My Top 5 Favorite Ken Griffey, Jr. Moments

Ken Griffey, Jr.

The Kid’s all grown up and going to the Seattle Mariners Hall of Fame!

In less than two weeks, Ken Griffey Jr. – arguably the best player ever to wear a Seattle Mariners uniform and one of the greatest of all time in the game – will be inducted into the Mariners Hall of Fame.  It was only a matter of time for Junior to receive this honor and this is only a precursor to his future entry to Cooperstown in 2016.  Regardless of the predictability, it will be an exciting and historic day at Safeco Field and it gives me an excuse to relive some of the Mariners’ glory days in expectation of Griffey Day on August 10th.

There are too many great Griffey moments to choose from and there are lots of lists out there, so many of these may sound redundant, but here’s a handful that I remember fondly.

5.  Return and Records

Griffey was the Mariners’ number one overall draft pick in 1987 and he went on to have an amazing eleven-year career in Seattle.  He left in 1999 for his hometown of Cincinnati and then briefly to Chicago with the White Sox.  Then in 2009, he chose to return to Seattle over Atlanta, much to the delight of Mariners fans.  After years of injuries, everyone knew the Griffey returning wasn’t the same player who left.  But that didn’t matter.  This was the Kid who built Safeco Field – one of the main reasons baseball remained in Seattle – and he was coming home for his swan song.

Though the 40-year-old Griffey struggled offensively and retired abruptly in 2010, he ended his illustrious career in a Mariners uniform with 417 home runs as a Mariner, leading the franchise, and 630 career home runs, making him the sixth all-time leader (fourth if you exclude steroid cheaters).

4.  Warehouse Home Run

Oriole Park at Camden Yards is a beautiful ballpark.  And while it is hallowed ground for another Jr. (Cal Ripken, that is), when I was there in 2012, the first thing as a Mariners fan I thought about was Griffey’s home run off the B&O Warehouse. 

In 1993 at the Home Run Derby, Junior placed second behind Juan Gonzalez, who won by two homers.  But Gonzalez’s win was overshadowed by Griffey’s 465-foot bomb to right field over Eutaw Street.  Commemorated with a bronze baseball-shaped plaque, Griffey is the only player to hit a batted fair ball off the warehouse.

3.  8 in 8

July 28 passed just a few days ago and marked the twentieth anniversary of another impressive record held by Junior:  it was the day he hit his eighth consecutive home run in eight games.  Griffey hit homers off the New York Yankees (2), Cleveland Indians (4) and Minnesota Twins (2), with only one day off in between the Yankees and Indians series.  Only three players – Griffey, Dale Long (Pittsburg Pirates, 1956) and Don Mattingly (New York Yankees, 1987) – hold the major league record for such a streak.

2. Like Father, Like Son Home Runs

It was September 14, 1990 when the Mariners played the California Angels.  It was the top of the first inning and Griffey Sr. was hitting in the number two spot with no outs and Harold Reynolds given first base on a walk.  On an 0-2 pitch, Griffey Sr. connected with a fastball for a two-run home run over left-center field.  It was impressive for the recently acquired 40-year-old.  Until his 20-year-old son, Griffey Jr., batting third with no outs, on a 3-0 count, hit a solo-home run to left-center field, just like dad.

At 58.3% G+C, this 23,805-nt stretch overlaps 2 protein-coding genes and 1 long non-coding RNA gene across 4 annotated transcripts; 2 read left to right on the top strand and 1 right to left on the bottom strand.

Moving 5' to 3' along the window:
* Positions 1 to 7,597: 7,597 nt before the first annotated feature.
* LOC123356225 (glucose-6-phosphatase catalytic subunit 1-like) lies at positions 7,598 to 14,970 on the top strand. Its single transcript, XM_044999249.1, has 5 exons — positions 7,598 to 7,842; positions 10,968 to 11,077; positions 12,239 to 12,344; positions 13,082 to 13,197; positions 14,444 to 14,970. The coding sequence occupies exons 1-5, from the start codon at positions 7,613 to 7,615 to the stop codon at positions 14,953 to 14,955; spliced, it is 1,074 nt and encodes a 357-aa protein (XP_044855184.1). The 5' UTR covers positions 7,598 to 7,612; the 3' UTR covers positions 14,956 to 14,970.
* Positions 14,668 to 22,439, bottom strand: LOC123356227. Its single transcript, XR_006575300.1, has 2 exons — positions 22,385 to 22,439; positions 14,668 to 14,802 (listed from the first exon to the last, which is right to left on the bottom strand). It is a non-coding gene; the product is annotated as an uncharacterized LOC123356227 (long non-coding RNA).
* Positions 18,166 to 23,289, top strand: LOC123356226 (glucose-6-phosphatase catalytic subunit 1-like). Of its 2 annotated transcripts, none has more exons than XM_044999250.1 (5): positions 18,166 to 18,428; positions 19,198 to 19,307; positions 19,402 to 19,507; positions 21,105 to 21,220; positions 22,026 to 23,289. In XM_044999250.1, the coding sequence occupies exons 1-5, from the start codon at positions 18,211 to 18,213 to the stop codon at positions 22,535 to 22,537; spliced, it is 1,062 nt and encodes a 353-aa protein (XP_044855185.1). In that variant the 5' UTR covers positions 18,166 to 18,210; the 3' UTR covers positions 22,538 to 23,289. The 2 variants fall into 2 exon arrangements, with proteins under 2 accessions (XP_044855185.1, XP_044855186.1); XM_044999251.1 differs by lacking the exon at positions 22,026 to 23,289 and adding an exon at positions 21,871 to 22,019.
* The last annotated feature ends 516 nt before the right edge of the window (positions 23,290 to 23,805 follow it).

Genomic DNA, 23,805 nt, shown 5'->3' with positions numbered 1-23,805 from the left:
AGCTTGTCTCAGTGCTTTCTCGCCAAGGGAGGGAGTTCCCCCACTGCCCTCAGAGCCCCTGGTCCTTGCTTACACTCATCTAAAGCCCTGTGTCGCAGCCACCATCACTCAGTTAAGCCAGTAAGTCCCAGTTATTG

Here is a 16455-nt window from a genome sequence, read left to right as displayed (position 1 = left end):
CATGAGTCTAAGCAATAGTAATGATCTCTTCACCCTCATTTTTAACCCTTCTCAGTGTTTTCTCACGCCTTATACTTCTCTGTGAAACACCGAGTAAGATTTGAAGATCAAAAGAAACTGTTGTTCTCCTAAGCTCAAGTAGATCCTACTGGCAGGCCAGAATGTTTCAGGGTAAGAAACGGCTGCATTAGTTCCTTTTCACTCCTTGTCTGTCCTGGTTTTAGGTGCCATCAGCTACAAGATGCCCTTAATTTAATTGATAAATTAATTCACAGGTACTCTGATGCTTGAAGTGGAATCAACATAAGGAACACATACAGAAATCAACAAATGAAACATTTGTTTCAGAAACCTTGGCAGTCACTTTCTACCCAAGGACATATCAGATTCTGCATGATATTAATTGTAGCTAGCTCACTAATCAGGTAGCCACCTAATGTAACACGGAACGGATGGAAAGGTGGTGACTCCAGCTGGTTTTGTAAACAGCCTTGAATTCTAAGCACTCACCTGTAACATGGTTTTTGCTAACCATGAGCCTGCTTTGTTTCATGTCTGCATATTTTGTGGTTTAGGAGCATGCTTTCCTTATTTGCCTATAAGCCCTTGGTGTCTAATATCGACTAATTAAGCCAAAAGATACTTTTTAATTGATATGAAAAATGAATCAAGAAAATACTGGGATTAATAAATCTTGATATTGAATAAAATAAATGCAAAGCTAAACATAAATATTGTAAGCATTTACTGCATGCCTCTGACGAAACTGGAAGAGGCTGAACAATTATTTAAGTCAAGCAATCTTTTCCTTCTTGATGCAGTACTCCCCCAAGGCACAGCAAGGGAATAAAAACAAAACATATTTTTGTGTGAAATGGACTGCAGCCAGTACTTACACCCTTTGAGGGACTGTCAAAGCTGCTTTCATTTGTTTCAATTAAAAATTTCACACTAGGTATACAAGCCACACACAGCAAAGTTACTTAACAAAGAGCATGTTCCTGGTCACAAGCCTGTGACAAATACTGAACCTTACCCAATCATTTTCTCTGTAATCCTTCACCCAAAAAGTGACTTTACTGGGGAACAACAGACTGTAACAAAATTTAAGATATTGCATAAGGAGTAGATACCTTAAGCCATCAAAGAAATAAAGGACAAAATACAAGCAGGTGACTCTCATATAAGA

It was déjà vu: both number two and number three in the order batted left-handed, had the name “Griffey” on the back of their uniforms, and homered to left-center field.  I may be harping on the similarities but it’s only because such an event is so rare and should be admired.  The Mariners lost 5-7, but no one remembers that.  Instead, that game is remembered as an exclamation mark to the Griffeys’ legacy in the MLB.  Griffey Sr. and Jr. were the first father-son duo in the MLB, the first father and son to play as teammates, the first to hit back-to-back singles, and the first to hit back-to-back home runs.  They were the first and maybe the last, which makes these records even more impressive and most memorable for father and son.

1.  Dog Pile on Griffey

Game 5 of the 1995 American League Division Series against the New York Yankees is a classic game in Mariners history that I never get tired of watching.  Even though I know how it ends, it’s always a nail-biter.  I always wonder what was Yankees’ manager Buck Showalter thinking, keeping David Cone in the game with a pitch count of 140+, bases loaded at the bottom the eighth with only a one-run cushion?  Or how did Randy Johnson make walking up to the pitcher’s mound look so cool yet intimidating at the same time?

In truth, that game’s been analyzed to death as one of the Mariners few post-season gems so I won’t go into it.  Instead, if you look at the last few seconds of the game, when Griffey rounded third at the bottom of the 11th inning, slid into home before the tag and for the win – when everyone jumped on him and he had that huge grin on his face, that look of pure joy mixed with relief and victory – that’s my favorite Griffey moment because to me, it’s a perfect snapshot of what baseball’s all about.

Honorable Mention: It’s a toss-up between the Griffey cloned/Bugs Bunny commercial or Griffey’s appearance in one of my favorite movies, “Little Big League,” where the Mariners beat the Minnesota Twins for the American League Wild Card tie-breaker.

What are your favorite Griffey moments?

Carina Fung

About Carina Fung

Carina is a native Seattlite and a die-hard Seattle sports fan: Sonics, Mariners, Seahawks, Huskies -- in that order. On her sports bucket list, she would love to see: the OKC Thunder restored as the Seattle Sonics, the Mariners win the pennant, and the Seahawks beat the "Stealers" in a Super Bowl! Oh, and visit every baseball stadium in the U.S. (seven down, 23 to go)!

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